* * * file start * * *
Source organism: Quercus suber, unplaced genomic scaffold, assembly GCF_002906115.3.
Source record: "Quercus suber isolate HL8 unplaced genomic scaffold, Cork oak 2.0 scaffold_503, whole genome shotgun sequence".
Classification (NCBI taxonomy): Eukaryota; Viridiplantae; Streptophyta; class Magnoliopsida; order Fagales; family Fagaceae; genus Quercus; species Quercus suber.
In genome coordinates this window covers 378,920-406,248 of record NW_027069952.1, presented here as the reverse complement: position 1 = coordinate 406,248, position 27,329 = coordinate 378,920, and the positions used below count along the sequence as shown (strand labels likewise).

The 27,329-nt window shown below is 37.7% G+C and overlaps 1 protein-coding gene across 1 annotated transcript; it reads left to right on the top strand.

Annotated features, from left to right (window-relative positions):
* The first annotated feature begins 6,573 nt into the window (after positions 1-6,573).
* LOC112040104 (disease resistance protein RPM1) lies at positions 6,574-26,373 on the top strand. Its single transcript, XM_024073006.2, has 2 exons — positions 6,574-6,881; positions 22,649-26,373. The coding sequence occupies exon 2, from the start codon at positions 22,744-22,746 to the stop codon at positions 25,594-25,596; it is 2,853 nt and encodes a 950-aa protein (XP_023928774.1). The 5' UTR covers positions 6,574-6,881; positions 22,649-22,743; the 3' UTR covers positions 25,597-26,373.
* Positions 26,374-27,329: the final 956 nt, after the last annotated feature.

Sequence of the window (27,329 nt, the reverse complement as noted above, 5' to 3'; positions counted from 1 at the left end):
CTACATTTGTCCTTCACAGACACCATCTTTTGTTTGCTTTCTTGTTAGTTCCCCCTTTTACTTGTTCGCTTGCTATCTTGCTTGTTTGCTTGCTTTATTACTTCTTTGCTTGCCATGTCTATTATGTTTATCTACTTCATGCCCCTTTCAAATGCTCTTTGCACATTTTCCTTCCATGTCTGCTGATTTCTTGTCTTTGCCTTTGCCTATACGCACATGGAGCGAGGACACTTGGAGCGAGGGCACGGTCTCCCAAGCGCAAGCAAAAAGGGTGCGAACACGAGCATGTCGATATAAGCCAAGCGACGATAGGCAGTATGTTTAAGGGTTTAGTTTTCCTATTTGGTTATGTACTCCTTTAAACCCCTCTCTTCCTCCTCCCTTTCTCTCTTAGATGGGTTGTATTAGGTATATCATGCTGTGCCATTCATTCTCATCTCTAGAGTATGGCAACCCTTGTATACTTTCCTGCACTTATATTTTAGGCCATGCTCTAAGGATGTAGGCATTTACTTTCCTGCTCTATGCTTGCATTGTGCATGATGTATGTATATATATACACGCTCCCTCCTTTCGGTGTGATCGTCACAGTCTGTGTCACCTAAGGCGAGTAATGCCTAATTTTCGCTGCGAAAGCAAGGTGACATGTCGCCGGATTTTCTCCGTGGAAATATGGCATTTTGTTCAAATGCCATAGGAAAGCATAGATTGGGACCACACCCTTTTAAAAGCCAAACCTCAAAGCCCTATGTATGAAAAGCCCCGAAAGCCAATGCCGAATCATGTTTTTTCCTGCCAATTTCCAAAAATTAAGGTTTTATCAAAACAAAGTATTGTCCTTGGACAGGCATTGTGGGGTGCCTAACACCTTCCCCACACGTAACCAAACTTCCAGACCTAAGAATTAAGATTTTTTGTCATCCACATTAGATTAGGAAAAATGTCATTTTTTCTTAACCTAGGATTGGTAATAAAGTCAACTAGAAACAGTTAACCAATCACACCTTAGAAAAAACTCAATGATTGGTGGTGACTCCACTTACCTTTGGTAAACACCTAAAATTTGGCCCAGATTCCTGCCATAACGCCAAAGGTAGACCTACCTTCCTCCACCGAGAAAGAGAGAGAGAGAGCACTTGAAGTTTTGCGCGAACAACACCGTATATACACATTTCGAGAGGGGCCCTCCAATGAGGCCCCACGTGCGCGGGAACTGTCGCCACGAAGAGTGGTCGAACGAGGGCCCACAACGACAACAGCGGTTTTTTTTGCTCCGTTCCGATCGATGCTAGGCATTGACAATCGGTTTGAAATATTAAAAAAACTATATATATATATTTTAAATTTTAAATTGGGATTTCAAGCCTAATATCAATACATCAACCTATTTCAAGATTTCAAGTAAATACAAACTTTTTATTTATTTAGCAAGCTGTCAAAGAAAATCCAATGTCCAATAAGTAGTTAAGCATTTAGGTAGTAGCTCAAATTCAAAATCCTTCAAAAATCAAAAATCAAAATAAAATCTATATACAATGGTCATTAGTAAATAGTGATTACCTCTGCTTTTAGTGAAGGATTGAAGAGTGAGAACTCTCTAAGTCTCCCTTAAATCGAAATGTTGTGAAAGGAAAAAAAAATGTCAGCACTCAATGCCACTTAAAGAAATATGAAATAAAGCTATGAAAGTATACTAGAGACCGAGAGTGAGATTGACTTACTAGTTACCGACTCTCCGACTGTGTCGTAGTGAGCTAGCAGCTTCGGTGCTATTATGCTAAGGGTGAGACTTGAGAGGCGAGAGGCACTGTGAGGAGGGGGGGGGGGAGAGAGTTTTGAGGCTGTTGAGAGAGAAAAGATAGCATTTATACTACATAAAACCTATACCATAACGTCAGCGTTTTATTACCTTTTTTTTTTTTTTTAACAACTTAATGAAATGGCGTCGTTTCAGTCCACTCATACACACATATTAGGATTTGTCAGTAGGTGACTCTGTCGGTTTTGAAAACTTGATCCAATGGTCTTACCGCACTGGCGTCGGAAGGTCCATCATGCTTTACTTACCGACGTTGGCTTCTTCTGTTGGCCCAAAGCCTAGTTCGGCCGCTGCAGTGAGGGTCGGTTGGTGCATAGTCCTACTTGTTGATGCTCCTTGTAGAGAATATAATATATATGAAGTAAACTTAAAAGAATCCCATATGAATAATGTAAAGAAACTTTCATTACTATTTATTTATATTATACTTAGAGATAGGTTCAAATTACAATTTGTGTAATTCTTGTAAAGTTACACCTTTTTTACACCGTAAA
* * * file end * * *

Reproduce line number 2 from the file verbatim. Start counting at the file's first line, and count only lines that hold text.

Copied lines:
Source record: "Quercus suber isolate HL8 unplaced genomic scaffold, Cork oak 2.0 scaffold_503, whole genome shotgun sequence".